Early involvement of HR in workplace design boosts employee wellbeing

relaxed office with window

Workplace design is often left to health and safety departments or facilities managers. But evidence shows that HR should have a role to provide benefits for productivity, employee engagement and reduced sickness absence, says Adam Burtt-Jones.

Responsibility for employees’ health and wellbeing is often characterised by a “pass the buck” approach. It’s too easy to argue that health and safety departments or operational managers have a duty of care to comply with legislation. It is a deeper issue than that.

Perhaps it just gets put down to ergonomics, so facility managers are tasked with finding appropriate furniture and chairs. However, there is a growing body of documentation that links health and wellbeing to improved productivity, reduced absenteeism and better engagement at work.

Latest evidence shows workplace design improves wellbeing

The World Green Building Council has just released its latest report Health, Wellbeing and Productivity in Offices: The Next Chapter for Green Building. The report states: “Staff costs, including salaries and benefits, typically account for about 90% of business operating costs. Therefore what may appear a modest improvement in employee health or productivity, can have a huge financial implication for employers – one that’s many times larger than any other financial savings associated with an efficiently designed and operated building.”

Surely then, this raises the discussion to the level of a company-wide strategy. And who should be responsible? Everyone, but especially HR.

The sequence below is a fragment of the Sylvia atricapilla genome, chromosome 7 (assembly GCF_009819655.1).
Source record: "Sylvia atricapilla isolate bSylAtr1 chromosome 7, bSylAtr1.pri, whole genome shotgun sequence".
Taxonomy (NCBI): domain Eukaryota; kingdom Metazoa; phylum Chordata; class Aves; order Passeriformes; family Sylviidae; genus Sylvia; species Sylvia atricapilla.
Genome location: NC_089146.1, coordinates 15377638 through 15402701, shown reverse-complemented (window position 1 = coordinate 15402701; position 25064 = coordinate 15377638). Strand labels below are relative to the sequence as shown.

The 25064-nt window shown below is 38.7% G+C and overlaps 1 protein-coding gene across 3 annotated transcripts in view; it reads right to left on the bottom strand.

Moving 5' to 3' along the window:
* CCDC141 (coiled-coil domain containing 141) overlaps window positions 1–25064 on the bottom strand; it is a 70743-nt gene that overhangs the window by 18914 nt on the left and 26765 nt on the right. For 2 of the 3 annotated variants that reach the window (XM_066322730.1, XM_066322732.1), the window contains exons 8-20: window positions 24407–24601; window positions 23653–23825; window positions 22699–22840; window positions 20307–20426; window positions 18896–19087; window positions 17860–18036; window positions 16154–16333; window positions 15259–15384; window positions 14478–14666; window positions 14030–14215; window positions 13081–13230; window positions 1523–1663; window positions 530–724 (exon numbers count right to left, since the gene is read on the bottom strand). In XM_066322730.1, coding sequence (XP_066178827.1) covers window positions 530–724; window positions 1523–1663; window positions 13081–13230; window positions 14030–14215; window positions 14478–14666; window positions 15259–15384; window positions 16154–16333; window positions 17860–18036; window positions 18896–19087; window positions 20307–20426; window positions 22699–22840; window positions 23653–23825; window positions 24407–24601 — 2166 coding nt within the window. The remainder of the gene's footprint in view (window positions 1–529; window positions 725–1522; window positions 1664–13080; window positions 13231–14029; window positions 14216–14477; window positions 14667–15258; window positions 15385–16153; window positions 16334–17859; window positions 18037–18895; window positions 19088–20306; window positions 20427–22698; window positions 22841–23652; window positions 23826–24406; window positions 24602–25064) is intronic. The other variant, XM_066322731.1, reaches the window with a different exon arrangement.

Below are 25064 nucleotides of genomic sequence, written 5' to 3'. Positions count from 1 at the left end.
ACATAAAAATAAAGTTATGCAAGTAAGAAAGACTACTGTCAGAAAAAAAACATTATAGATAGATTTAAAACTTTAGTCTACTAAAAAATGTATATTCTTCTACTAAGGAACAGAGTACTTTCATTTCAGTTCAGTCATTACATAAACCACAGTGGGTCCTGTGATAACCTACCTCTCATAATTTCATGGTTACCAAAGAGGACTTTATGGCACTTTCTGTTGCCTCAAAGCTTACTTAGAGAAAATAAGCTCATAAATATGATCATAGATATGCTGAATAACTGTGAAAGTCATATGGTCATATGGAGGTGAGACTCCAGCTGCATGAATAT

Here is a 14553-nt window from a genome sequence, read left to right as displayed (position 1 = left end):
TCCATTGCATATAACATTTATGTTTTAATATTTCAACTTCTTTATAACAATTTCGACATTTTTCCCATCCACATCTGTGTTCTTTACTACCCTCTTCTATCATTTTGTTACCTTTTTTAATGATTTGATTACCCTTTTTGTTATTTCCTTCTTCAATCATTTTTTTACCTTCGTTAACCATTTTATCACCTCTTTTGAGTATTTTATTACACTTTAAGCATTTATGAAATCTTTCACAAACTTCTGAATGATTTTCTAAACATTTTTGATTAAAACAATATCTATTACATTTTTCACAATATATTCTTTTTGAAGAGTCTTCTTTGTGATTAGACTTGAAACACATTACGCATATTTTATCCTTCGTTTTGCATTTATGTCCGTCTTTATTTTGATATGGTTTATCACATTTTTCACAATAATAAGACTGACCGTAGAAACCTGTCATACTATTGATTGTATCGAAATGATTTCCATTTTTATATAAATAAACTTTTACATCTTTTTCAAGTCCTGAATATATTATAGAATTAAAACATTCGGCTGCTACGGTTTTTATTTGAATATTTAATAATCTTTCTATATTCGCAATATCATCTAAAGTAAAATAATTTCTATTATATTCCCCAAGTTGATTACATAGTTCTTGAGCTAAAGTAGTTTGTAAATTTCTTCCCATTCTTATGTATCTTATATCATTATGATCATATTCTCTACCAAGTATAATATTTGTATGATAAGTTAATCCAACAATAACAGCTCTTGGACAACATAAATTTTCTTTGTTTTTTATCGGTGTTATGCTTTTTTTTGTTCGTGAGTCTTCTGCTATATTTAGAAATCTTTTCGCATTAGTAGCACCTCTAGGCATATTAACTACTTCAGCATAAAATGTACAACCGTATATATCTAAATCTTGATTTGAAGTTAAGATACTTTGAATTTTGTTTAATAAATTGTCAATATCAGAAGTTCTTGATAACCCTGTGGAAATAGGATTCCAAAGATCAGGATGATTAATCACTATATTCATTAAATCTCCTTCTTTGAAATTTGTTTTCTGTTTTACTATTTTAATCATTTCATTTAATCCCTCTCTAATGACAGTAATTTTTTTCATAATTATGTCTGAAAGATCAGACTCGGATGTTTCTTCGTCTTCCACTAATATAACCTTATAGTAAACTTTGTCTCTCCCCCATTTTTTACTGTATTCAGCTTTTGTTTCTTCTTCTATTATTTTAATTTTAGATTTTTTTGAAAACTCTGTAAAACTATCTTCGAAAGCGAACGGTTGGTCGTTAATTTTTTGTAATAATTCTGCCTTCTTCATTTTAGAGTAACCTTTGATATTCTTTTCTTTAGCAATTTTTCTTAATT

That is because employee health and wellbeing rests on two axes. The first is the “people to people” axis. This is about relationships between individuals, managers, departments and teams, plus the connection between the employee and the organisational entity. We should not forget external stakeholders, suppliers and customers. There are plenty of terms that can be applied to this, from culture through to employee engagement, but central to these is the social and work-based relationship.

The second axis is “people to place”, which is the relationship of an individual with their environment and surroundings. This is not just about physical design of an office or health and safety requirements; it’s about understanding what people need to do the job they’re employed to do.

HR has a wealth of information about people’s competencies, personality profiles, engagement levels, performance and productivity, all of which are extremely valuable when looking at redesigning or relocating a workplace. What’s more, HR is perfectly placed to engage and communicate with employees about their workplace environment.

In our experience, HR is rarely consulted at the initial strategic stages when office redesign projects or relocations are first considered. It is often a senior leadership decision based on financial information, both for expansion and contraction, or logistical reasons, such as being closer to customers or the market. Regardless of whether these are proactive or reactive decisions, redesigning a workplace can be proven to have a positive impact on the bottom line.

The real role of HR should be in ensuring that the workplace redesign is fit for purpose and can contribute to improved health and wellbeing, and therefore productivity and engagement. This means engaging with people early in the process and understanding what they need from their workplace – bearing in mind both the social and the physical relationships.